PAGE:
|Author(s)||Tiina Keisanena, Mirka Rauniomaa, Pauliina Siitonena|
|Title||Transitions as sites of socialization in family interaction outdoors|
|Tag(s)||EMCA, Parent-child interactions, Family Interaction, Socialization|
|Journal||Learning, Culture and Social Interaction|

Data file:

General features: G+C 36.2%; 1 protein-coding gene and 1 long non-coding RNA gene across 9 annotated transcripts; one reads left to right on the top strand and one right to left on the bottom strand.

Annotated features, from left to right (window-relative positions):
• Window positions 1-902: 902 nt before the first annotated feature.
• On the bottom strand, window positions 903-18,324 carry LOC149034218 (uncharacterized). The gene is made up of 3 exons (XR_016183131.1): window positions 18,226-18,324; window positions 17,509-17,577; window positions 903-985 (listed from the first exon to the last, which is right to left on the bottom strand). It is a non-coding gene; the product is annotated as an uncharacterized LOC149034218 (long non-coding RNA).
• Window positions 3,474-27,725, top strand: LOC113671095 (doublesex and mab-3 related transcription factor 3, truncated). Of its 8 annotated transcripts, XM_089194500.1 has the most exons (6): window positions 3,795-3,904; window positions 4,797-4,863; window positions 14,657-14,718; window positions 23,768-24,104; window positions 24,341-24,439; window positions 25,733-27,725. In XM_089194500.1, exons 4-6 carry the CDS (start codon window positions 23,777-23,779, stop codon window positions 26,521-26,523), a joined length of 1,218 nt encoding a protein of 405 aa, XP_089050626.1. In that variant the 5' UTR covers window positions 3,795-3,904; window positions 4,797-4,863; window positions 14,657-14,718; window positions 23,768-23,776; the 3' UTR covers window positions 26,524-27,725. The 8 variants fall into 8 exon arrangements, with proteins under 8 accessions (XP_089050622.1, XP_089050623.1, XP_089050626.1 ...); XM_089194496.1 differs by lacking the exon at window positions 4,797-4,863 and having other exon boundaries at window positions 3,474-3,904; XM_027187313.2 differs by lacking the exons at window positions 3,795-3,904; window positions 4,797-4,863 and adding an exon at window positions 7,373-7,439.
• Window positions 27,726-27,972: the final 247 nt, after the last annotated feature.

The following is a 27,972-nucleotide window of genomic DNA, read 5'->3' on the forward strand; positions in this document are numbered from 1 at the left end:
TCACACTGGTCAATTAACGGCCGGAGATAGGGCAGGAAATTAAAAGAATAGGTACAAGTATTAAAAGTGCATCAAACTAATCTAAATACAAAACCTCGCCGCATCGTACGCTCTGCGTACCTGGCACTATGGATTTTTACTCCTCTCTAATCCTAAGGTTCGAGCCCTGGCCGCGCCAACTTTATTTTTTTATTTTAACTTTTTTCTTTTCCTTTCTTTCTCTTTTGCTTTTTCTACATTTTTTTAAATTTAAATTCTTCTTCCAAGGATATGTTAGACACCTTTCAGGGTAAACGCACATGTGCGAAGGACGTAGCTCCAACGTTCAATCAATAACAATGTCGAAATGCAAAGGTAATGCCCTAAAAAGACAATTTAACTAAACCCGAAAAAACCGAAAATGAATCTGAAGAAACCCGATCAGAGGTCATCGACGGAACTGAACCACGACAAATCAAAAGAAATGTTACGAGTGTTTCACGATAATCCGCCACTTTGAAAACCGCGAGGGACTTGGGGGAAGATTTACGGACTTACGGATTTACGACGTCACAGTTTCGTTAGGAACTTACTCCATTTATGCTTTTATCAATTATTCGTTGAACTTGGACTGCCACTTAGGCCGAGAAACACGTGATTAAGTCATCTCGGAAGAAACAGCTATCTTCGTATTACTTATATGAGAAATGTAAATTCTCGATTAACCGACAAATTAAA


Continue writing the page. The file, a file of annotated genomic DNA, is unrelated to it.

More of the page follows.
In this study, we adopt the micro-level approach to explore the situated design and accomplishment of transitions in mundane social interaction between family members. We pay close attention to how participants construct their actions with language and their body and by drawing on the surrounding material resources. We show that transitions are important in establishing an appropriate orientation to an ongoing activity and participation in it, as well as in making the social order of that activity visible. In this way, we argue, transitions provide another example of a site in which participants who are less and more experienced can ‘mutually apprentice’ one another to meaningful social interaction (Pontecorvo, Fasulo, & Sterponi, 2001). To put it diﬀerently, we posit that even though the more experienced participants, typically adults, frequently guide the less experienced participants, typically children, in carrying out an activity, transitions constitute jointly accomplished achievements that are shaped by the articipants' moment-to-moment contributions. The focus of our study is on the transitions that occur when families with young children are foraging in the woods, picking wild berries and mushrooms. The cases examined here predominantly concern transitions between what can generally be described as ‘searching’ and ‘picking’. Our main interest is in how the timing and length of each are adjusted in relation to local contingencies and how the adults work in diﬀerent ways to maintain the children's engagement in the overall foraging activity.